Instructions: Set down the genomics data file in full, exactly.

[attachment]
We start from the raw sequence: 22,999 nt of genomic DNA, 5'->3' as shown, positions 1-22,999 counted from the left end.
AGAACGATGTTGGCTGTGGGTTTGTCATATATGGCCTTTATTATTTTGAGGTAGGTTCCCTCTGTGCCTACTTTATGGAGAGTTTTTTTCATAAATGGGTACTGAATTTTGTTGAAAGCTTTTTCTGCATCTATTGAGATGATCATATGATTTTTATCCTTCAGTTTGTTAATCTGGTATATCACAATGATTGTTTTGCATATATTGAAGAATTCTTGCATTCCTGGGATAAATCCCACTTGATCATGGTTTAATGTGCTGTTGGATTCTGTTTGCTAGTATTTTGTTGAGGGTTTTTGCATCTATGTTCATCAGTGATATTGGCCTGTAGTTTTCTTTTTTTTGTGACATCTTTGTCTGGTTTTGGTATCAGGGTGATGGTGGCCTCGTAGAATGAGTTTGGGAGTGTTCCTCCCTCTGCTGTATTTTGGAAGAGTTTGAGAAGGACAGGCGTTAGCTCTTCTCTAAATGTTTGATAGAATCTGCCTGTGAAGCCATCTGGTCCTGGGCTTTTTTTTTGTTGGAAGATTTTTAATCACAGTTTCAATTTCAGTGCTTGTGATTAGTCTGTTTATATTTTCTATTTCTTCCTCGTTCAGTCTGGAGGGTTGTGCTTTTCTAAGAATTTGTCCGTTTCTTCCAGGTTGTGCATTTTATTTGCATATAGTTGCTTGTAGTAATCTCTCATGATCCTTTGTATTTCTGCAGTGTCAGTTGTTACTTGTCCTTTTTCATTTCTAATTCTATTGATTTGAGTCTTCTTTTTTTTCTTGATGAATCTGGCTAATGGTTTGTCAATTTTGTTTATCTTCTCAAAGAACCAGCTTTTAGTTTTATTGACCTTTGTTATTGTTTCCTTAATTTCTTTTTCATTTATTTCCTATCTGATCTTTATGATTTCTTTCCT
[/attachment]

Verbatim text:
We start from the raw sequence: 22,999 nt of genomic DNA, 5'->3' as shown, positions 1-22,999 counted from the left end.
AGAACGATGTTGGCTGTGGGTTTGTCATATATGGCCTTTATTATTTTGAGGTAGGTTCCCTCTGTGCCTACTTTATGGAGAGTTTTTTTCATAAATGGGTACTGAATTTTGTTGAAAGCTTTTTCTGCATCTATTGAGATGATCATATGATTTTTATCCTTCAGTTTGTTAATCTGGTATATCACAATGATTGTTTTGCATATATTGAAGAATTCTTGCATTCCTGGGATAAATCCCACTTGATCATGGTTTAATGTGCTGTTGGATTCTGTTTGCTAGTATTTTGTTGAGGGTTTTTGCATCTATGTTCATCAGTGATATTGGCCTGTAGTTTTCTTTTTTTTGTGACATCTTTGTCTGGTTTTGGTATCAGGGTGATGGTGGCCTCGTAGAATGAGTTTGGGAGTGTTCCTCCCTCTGCTGTATTTTGGAAGAGTTTGAGAAGGACAGGCGTTAGCTCTTCTCTAAATGTTTGATAGAATCTGCCTGTGAAGCCATCTGGTCCTGGGCTTTTTTTTTGTTGGAAGATTTTTAATCACAGTTTCAATTTCAGTGCTTGTGATTAGTCTGTTTATATTTTCTATTTCTTCCTCGTTCAGTCTGGAGGGTTGTGCTTTTCTAAGAATTTGTCCGTTTCTTCCAGGTTGTGCATTTTATTTGCATATAGTTGCTTGTAGTAATCTCTCATGATCCTTTGTATTTCTGCAGTGTCAGTTGTTACTTGTCCTTTTTCATTTCTAATTCTATTGATTTGAGTCTTCTTTTTTTTCTTGATGAATCTGGCTAATGGTTTGTCAATTTTGTTTATCTTCTCAAAGAACCAGCTTTTAGTTTTATTGACCTTTGTTATTGTTTCCTTAATTTCTTTTTCATTTATTTCCTATCTGATCTTTATGATTTCTTTCCT